Does rent­ing re­ally pay?

Financial Mirror (Cyprus) - - PROPERTY - Μy Antonis Loizou

This never-end­ing ques­tion i.e. to buy or rent, comes up all the time. It is a ques­tion that most young peo­ple with lim­ited funds as well as other buy­ers re­quire to ad­dress from time to time.

It is ev­i­dent that when one buys real es­tate, the rental payable is saved and as the lo­cal say­ing goes, “you do not throw the rental money down the drain”. Fi­nanciers un­der the present cir­cum­stances re­quire own cash con­tri­bu­tion which could amount to 30%-50% of the to­tal cost, an amount not read­ily avail­able even for an or­di­nary apart­ment of say EUR 200,000 (un­less the par­ents con­trib­ute) plus the an­nual Mu­nic­i­pal and prop­erty taxes, that are at­tached to own­er­ship etc. In some cases, these taxes on the own­er­ship could amount to the equiv­a­lent of up to 10% of the rental in­come.

At the same time, with the vari­able in­ter­est rates on loans (if one is lucky enough to se­cure one) in­ter­est charges could amount to the rental level if own con­tri­bu­tion is e.g. 25% or less. At the time when loans were eas­ily avail­able and when cap­i­tal ap­pre­ci­a­tion on real es­tate was 5%-8% p.a., the ac­qui­si­tion Vs rental made some sort of sense in fi­nan­cial terms.

Lo­cal in­ter­est rates (see UK) on hous­ing of around 2.5%3% (de­pend­ing on own con­tri­bu­tion) the loan in­stal­ments could amount to a level lower than the payable rent, but again the down pay­ment is a prob­lem. As cir­cum­stances are at the mo­ment and with the low re­sale prices, the pend­ing fore­clo­sures and the job in­se­cu­rity that pre­vails it could be that rental is to be pre­ferred at least un­til the mar­ket sta­bi­lizes. On the other hand, it is an at­trac­tion for Cypri­ots ac­quir­ing an as­set (75% of the lo­cals own their homes) which could be sold in the fu­ture, mort­gaged for fu­ture needs and of course passed on to the chil­dren (the dowry tra­di­tion is not gone yet).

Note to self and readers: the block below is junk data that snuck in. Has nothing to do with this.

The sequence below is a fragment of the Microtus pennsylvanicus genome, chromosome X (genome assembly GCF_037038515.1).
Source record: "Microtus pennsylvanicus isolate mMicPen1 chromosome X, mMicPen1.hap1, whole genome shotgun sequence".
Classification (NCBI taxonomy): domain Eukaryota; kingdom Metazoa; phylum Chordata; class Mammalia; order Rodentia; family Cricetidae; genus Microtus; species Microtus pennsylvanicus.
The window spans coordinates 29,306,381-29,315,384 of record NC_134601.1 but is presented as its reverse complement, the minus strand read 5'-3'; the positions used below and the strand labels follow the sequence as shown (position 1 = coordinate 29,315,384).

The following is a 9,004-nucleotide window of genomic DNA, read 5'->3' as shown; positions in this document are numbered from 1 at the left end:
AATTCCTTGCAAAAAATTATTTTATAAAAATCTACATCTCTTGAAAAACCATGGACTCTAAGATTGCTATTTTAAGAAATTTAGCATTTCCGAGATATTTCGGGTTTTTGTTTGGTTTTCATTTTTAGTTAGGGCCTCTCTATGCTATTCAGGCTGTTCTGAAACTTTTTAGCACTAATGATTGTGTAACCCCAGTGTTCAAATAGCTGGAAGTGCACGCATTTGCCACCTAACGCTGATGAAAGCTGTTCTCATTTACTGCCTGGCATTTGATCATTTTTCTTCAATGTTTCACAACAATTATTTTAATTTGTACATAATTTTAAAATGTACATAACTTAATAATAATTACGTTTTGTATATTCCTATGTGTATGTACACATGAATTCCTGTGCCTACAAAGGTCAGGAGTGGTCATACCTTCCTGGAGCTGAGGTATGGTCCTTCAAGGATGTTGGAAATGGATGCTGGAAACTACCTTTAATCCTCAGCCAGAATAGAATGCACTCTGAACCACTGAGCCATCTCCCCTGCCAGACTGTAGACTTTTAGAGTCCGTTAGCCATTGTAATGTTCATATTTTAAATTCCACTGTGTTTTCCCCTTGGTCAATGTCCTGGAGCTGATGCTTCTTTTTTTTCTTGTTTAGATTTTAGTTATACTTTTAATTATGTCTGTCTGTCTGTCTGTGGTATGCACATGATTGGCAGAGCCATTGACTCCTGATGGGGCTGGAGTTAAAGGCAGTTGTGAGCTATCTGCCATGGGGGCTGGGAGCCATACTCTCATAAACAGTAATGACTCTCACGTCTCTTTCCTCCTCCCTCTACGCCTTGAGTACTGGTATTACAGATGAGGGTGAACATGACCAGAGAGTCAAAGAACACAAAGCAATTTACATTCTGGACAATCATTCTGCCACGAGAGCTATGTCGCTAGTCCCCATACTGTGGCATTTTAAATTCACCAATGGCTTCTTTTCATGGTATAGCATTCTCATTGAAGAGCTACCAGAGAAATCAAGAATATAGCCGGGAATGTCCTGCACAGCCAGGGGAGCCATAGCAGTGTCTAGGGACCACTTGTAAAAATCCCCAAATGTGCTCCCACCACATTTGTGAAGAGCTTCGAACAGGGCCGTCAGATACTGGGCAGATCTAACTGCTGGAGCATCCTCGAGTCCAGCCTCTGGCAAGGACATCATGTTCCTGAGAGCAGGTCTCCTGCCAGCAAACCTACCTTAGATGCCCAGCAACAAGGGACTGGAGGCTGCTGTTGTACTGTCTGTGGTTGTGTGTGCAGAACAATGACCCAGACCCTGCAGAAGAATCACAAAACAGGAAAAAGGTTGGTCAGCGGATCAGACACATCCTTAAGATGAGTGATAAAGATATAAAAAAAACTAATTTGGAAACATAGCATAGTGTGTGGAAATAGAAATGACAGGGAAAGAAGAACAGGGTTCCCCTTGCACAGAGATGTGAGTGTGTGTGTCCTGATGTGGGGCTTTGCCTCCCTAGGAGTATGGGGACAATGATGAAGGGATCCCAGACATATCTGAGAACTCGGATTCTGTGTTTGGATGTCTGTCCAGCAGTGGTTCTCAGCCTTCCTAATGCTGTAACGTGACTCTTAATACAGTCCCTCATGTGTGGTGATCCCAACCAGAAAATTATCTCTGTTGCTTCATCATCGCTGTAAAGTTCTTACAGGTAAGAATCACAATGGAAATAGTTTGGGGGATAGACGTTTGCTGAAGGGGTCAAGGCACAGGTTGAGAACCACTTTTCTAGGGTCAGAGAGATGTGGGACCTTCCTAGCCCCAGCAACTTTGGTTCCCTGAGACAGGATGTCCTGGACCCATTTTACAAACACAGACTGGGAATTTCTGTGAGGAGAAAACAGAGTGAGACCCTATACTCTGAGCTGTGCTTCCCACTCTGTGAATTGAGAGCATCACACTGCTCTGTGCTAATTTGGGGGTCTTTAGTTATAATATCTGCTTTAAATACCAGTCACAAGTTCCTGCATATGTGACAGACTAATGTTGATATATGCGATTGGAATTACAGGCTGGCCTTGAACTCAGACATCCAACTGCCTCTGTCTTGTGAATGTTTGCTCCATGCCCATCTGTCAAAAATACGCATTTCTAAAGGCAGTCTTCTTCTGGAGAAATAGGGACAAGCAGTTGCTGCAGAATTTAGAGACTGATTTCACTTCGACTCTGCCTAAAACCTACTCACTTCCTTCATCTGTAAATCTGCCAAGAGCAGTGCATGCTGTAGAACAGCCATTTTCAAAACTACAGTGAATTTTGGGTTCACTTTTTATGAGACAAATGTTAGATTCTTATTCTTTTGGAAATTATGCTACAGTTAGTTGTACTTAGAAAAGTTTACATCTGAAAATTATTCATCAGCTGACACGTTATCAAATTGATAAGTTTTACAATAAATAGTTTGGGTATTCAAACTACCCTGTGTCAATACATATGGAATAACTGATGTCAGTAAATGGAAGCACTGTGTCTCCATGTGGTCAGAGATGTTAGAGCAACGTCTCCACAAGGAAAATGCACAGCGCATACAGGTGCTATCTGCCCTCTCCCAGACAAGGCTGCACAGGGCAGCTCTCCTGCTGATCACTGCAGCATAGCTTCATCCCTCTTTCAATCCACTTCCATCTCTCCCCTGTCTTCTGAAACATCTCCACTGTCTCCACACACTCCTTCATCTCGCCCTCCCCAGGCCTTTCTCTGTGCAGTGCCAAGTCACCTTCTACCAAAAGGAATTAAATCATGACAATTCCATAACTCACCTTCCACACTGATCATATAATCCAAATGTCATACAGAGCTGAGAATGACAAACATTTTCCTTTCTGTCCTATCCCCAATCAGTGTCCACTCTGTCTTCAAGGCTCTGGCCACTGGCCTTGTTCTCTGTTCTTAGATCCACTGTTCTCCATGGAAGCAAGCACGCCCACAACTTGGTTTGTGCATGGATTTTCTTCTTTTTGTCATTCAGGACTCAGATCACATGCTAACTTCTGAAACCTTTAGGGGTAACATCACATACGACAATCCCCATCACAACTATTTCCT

It is in­ter­est­ing to note the fol­low­ing sta­tis­ti­cal data pre­pared by RICS (Cyprus) which al­though not 100% cor­rect it pro­vides an in­di­ca­tion.

In the “good old days” with the de­posit rates at around 5%, it made more sense to rent (but see the loss on cap­i­tal ap­pre­ci­a­tion). Nowa­days with de­posit rates at ap­prox­i­mately ±1% it means more at­trac­tion to buy (the 30% de­duc­tion for tax from de­posits in­come in ad­di­tion).

What one will re­alise is that in most cases it makes also more sense to buy some­thing ready (e.g. house) as op­posed to build. Prices are now at a level be­low their con­struc­tion/re­place­ment cost, whereas ask­ing prices are usu­ally con­cluded at a dis­count, the level of which de­pends on the fi­nan­cial need of the seller (the Banks sales in ad­di­tion at most at­trac­tive prices and fi­nance to go for wor­thy bor­row­ers).

Buy­ing ben­e­fits for buy­ers, is that one can con­trib­ute to­wards im­prove­ments/ main­te­nance of the unit which adds or main­tains its value, not hav­ing to put up with at times ob­jec­tion­able land­lords and hav­ing al­ways the pos­si­bil­ity of

Gross in­come

Com­mon ex­penses ten­ant (or in­clude in the rent-bet­ter) Prop­erty and Mu­nic­i­pal taxes Sewage taxes

Main­te­nance (mi­nor)



Pe­ri­od­i­cal up­grad­ing

So, the net in­come could be much less than the quoted re­turns above, es­pe­cially bear­ing in mind the un­fore­seen ex­penses (the non-pay­ment of rent by ten­ants and va­cant pe­ri­ods apart).

Those who de­cide to buy must bear in mind that their fi­nances should have some sort of room for elas­tic­ity from the costs in­volved. This is im­por­tant bear­ing in mind the still high un­em­ploy­ment rate (down from 16.7% to ±10% when orig­i­nally 3.5%) and the in­se­cu­rity of long-term em­ploy­ment which now plays an im­por­tant role in or­der to as­sess the sus­tain­abil­ity of one’s in­come and ca­pa­bil­ity of loan re­pay­ment.

Antonis Loizou F.R.I.C.S. is the Di­rec­tor of Antonis Loizou & As­so­ciates Ltd., Real Es­tate & Projects De­vel­op­ment Man­agers

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